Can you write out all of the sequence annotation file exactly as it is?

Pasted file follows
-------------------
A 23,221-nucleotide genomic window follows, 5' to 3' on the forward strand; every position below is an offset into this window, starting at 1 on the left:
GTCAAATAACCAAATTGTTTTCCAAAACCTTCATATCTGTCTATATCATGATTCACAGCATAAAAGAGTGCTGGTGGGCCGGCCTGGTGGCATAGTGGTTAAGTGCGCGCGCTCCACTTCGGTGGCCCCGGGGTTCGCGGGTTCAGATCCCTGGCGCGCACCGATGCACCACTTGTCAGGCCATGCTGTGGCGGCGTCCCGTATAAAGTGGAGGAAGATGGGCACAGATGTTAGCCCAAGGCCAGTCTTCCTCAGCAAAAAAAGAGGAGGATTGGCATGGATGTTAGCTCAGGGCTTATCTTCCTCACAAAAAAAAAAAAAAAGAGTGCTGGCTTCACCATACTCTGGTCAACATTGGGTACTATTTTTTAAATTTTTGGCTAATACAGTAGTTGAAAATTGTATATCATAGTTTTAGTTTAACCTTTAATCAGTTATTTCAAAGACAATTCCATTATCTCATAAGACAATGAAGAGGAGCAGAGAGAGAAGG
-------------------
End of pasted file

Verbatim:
A 23,221-nucleotide genomic window follows, 5' to 3' on the forward strand; every position below is an offset into this window, starting at 1 on the left:
GTCAAATAACCAAATTGTTTTCCAAAACCTTCATATCTGTCTATATCATGATTCACAGCATAAAAGAGTGCTGGTGGGCCGGCCTGGTGGCATAGTGGTTAAGTGCGCGCGCTCCACTTCGGTGGCCCCGGGGTTCGCGGGTTCAGATCCCTGGCGCGCACCGATGCACCACTTGTCAGGCCATGCTGTGGCGGCGTCCCGTATAAAGTGGAGGAAGATGGGCACAGATGTTAGCCCAAGGCCAGTCTTCCTCAGCAAAAAAAGAGGAGGATTGGCATGGATGTTAGCTCAGGGCTTATCTTCCTCACAAAAAAAAAAAAAAAGAGTGCTGGCTTCACCATACTCTGGTCAACATTGGGTACTATTTTTTAAATTTTTGGCTAATACAGTAGTTGAAAATTGTATATCATAGTTTTAGTTTAACCTTTAATCAGTTATTTCAAAGACAATTCCATTATCTCATAAGACAATGAAGAGGAGCAGAGAGAGAAGG